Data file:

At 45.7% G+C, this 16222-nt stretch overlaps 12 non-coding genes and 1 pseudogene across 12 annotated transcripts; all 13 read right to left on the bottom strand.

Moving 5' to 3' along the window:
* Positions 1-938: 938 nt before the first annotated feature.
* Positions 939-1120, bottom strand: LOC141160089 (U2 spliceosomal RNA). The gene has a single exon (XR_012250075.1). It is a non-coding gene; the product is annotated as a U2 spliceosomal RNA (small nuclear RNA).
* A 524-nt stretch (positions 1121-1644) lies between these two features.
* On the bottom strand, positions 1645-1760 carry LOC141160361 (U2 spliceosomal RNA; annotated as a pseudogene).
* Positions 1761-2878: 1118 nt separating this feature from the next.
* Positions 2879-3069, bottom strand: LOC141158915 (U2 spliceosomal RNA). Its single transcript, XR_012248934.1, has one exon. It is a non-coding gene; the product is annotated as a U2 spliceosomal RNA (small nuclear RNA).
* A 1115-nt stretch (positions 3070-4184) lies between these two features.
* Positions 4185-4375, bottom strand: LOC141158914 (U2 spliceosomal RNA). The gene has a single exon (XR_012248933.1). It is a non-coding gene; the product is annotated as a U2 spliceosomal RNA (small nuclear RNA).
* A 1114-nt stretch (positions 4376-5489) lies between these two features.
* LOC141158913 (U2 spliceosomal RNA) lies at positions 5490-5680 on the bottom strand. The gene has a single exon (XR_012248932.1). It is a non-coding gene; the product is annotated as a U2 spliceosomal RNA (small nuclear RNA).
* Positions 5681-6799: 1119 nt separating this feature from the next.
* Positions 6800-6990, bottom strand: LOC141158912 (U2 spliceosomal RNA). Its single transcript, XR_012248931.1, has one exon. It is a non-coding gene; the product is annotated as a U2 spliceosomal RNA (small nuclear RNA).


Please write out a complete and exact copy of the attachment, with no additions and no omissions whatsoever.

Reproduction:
At 45.7% G+C, this 16222-nt stretch overlaps 12 non-coding genes and 1 pseudogene across 12 annotated transcripts; all 13 read right to left on the bottom strand.

Moving 5' to 3' along the window:
* Positions 1-938: 938 nt before the first annotated feature.
* Positions 939-1120, bottom strand: LOC141160089 (U2 spliceosomal RNA). The gene has a single exon (XR_012250075.1). It is a non-coding gene; the product is annotated as a U2 spliceosomal RNA (small nuclear RNA).
* A 524-nt stretch (positions 1121-1644) lies between these two features.
* On the bottom strand, positions 1645-1760 carry LOC141160361 (U2 spliceosomal RNA; annotated as a pseudogene).
* Positions 1761-2878: 1118 nt separating this feature from the next.
* Positions 2879-3069, bottom strand: LOC141158915 (U2 spliceosomal RNA). Its single transcript, XR_012248934.1, has one exon. It is a non-coding gene; the product is annotated as a U2 spliceosomal RNA (small nuclear RNA).
* A 1115-nt stretch (positions 3070-4184) lies between these two features.
* Positions 4185-4375, bottom strand: LOC141158914 (U2 spliceosomal RNA). The gene has a single exon (XR_012248933.1). It is a non-coding gene; the product is annotated as a U2 spliceosomal RNA (small nuclear RNA).
* A 1114-nt stretch (positions 4376-5489) lies between these two features.
* LOC141158913 (U2 spliceosomal RNA) lies at positions 5490-5680 on the bottom strand. The gene has a single exon (XR_012248932.1). It is a non-coding gene; the product is annotated as a U2 spliceosomal RNA (small nuclear RNA).
* Positions 5681-6799: 1119 nt separating this feature from the next.
* Positions 6800-6990, bottom strand: LOC141158912 (U2 spliceosomal RNA). Its single transcript, XR_012248931.1, has one exon. It is a non-coding gene; the product is annotated as a U2 spliceosomal RNA (small nuclear RNA).